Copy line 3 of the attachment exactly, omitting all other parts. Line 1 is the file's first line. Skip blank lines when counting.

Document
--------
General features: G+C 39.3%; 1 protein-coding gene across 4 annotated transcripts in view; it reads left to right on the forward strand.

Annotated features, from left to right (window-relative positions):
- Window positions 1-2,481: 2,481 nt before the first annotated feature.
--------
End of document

- Window positions 1-2,481: 2,481 nt before the first annotated feature.